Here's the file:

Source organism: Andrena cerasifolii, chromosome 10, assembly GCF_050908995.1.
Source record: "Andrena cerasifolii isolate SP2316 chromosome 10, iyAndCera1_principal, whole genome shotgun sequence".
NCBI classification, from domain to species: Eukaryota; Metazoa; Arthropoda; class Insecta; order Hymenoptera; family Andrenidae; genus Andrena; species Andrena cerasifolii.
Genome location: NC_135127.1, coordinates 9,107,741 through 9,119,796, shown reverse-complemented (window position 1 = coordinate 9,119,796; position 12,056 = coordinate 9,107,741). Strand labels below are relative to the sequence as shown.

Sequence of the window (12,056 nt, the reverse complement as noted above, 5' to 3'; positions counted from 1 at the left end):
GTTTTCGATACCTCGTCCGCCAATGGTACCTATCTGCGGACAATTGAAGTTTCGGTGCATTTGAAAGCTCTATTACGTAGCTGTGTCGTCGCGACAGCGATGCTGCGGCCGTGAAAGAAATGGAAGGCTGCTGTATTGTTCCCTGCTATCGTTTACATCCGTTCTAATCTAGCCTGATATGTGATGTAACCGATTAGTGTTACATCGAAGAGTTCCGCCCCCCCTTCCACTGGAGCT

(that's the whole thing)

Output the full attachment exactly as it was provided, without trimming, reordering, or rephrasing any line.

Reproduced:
Source organism: Andrena cerasifolii, chromosome 10, assembly GCF_050908995.1.
Source record: "Andrena cerasifolii isolate SP2316 chromosome 10, iyAndCera1_principal, whole genome shotgun sequence".
NCBI classification, from domain to species: Eukaryota; Metazoa; Arthropoda; class Insecta; order Hymenoptera; family Andrenidae; genus Andrena; species Andrena cerasifolii.
Genome location: NC_135127.1, coordinates 9,107,741 through 9,119,796, shown reverse-complemented (window position 1 = coordinate 9,119,796; position 12,056 = coordinate 9,107,741). Strand labels below are relative to the sequence as shown.

Sequence of the window (12,056 nt, the reverse complement as noted above, 5' to 3'; positions counted from 1 at the left end):
GTTTTCGATACCTCGTCCGCCAATGGTACCTATCTGCGGACAATTGAAGTTTCGGTGCATTTGAAAGCTCTATTACGTAGCTGTGTCGTCGCGACAGCGATGCTGCGGCCGTGAAAGAAATGGAAGGCTGCTGTATTGTTCCCTGCTATCGTTTACATCCGTTCTAATCTAGCCTGATATGTGATGTAACCGATTAGTGTTACATCGAAGAGTTCCGCCCCCCCTTCCACTGGAGCT